On his way to feed cattle, my husband beeps his tractor as he passes by our home these mornings. It’s his way of letting me know he’s thinking of me.
One of my patients, who is trying hard to prepare more meals at home and eat at Mickey D’s less frequently, reports that she is feeling lighter and less bloated these days, indicating that her body is adapting to her new habits.
We are surrounded by signals. Some, such as traffic signals, serve to safeguard us. Others, like road signs, steer us in the proper direction. When we follow their instructions, life flows more smoothly. And when we don’t, we pay the price.
Signals can also motivate or prompt us to change our behavior. In my own life, I can attest to this. I’m certain that a higher number on my bathroom scale correlates with more frequent bites from the M & M jar on my kitchen counter.
According to new research, our eating choices may even cause our bodies to feel more or less pain. Here’s how it works: Inflammation arises when the body is wounded or hurts in any manner. Inflammation, in turn, causes discomfort.
Some food ingredients reduce inflammation, while others increase it. In other words, researchers now believe that the foods we eat can help or hurt us with conditions including migraine headaches, osteoarthritis, fibromyalgia, and bursitis.
Fish and walnuts, for example, have anti-inflammatory omega-3 fats that send out signals to lower inflammation. People who eat a lot of vegetables and fruits, especially berries and cherries, can help their bodies be less irritated.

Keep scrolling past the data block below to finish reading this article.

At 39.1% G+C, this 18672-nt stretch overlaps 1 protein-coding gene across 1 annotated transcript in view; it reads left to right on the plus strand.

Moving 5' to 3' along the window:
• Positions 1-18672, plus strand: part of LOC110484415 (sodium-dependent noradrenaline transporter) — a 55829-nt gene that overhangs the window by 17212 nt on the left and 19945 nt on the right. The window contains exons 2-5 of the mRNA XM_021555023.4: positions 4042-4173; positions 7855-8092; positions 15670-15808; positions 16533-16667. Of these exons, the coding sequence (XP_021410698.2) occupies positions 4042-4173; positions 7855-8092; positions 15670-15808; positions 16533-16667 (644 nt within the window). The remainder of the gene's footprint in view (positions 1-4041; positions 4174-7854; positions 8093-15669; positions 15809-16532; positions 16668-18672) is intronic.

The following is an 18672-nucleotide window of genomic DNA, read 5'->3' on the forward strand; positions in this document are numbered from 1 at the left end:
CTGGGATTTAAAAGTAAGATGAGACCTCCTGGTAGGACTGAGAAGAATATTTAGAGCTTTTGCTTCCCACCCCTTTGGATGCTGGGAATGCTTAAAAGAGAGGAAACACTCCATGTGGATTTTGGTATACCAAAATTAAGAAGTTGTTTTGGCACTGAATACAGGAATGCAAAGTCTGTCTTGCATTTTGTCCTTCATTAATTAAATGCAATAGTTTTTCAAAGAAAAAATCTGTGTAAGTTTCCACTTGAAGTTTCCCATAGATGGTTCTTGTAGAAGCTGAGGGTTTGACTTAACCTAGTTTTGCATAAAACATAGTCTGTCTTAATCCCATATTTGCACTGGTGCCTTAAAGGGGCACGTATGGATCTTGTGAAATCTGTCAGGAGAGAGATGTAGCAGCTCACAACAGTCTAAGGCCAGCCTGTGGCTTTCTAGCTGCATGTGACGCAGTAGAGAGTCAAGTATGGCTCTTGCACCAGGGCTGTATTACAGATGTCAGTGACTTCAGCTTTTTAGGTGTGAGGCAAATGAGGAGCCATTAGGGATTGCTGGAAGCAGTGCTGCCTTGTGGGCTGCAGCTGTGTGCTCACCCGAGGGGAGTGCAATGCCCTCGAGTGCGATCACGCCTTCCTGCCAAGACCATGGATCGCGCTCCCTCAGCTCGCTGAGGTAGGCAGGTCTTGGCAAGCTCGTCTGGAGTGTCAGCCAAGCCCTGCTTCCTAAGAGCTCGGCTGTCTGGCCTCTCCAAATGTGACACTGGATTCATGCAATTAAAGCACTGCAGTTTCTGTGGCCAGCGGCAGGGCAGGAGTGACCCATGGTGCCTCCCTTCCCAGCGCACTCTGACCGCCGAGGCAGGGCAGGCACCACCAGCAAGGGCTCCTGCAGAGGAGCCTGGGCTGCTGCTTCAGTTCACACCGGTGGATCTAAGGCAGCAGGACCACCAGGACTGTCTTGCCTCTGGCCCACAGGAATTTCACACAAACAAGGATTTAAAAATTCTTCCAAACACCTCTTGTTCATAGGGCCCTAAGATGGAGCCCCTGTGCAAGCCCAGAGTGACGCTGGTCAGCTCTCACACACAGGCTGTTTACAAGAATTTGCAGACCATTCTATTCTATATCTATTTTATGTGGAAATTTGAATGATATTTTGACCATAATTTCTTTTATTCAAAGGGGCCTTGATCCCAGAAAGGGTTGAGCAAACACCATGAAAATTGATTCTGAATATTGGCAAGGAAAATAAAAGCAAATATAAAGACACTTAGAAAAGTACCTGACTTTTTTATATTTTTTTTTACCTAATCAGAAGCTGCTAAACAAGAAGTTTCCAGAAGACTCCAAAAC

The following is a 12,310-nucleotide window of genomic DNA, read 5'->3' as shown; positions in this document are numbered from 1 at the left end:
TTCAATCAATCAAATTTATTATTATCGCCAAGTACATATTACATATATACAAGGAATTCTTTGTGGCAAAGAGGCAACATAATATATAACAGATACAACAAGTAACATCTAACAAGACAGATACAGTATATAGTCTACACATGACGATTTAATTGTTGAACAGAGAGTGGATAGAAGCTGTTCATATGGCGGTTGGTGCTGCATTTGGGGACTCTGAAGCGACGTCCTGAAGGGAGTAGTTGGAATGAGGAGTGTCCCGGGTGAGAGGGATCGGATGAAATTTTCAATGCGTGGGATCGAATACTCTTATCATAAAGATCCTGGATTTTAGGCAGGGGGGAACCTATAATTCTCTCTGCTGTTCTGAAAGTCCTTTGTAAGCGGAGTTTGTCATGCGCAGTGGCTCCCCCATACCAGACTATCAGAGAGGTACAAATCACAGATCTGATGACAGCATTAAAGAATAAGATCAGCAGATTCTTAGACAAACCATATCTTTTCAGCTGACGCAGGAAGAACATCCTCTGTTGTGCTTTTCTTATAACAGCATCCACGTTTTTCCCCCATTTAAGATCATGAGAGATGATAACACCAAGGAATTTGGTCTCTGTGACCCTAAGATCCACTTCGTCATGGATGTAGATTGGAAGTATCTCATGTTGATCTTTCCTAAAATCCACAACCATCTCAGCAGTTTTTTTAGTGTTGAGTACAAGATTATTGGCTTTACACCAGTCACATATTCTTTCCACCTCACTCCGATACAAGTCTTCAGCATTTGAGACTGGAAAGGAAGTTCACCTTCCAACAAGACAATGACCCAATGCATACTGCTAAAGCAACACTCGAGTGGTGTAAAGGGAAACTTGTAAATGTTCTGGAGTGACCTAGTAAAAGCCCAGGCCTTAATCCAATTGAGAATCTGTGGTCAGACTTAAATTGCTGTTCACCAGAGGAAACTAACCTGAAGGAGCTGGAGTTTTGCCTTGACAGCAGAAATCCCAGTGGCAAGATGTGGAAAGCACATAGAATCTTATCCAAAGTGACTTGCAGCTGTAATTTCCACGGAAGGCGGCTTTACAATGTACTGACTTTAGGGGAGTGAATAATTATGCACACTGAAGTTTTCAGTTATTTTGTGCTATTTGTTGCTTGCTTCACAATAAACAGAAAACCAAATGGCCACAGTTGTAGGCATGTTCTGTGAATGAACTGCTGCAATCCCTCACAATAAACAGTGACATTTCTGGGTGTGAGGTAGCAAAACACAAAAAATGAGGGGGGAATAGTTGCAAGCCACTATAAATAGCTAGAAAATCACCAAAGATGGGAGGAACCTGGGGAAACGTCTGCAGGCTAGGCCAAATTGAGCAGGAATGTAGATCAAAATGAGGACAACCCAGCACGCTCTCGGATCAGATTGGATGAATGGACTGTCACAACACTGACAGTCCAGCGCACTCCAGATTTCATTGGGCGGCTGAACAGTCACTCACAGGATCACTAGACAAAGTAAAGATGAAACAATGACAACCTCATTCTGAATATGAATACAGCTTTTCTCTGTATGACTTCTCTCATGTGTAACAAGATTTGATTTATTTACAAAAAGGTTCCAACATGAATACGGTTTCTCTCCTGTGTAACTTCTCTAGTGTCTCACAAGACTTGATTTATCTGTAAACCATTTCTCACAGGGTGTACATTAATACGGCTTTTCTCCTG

On the other hand, foods like my beloved M & M’s, which are high in saturated fat and sugar, may, on the other hand, contribute to chronic pain. Darn.
So, how about beef? A recent study reported an increase in several inflammatory markers in volunteers who ate eight ounces of beef every day for 32 days. However, they found less of other inflammatory signals, which suggests that pain and inflammation may be lessened.
This entails exactly what we’ve suspected all along. Diets that comprise a well-balanced assortment of foods consumed in moderation are the healthiest. To put it another way, my prized M & Ms are a treat, not a meal. And we need to keep eating vegetables alongside our lean beef, fish, chicken, and other high-protein meals.
Remember that the effect of one’s overall eating habits has the greatest long-term impact on one’s health. A carrot-only diet is no better for us than a steak-only diet.
The most enduring health advantages come from the amazing combination of nutrients from a wide variety of foods. And that is the most important indication of all.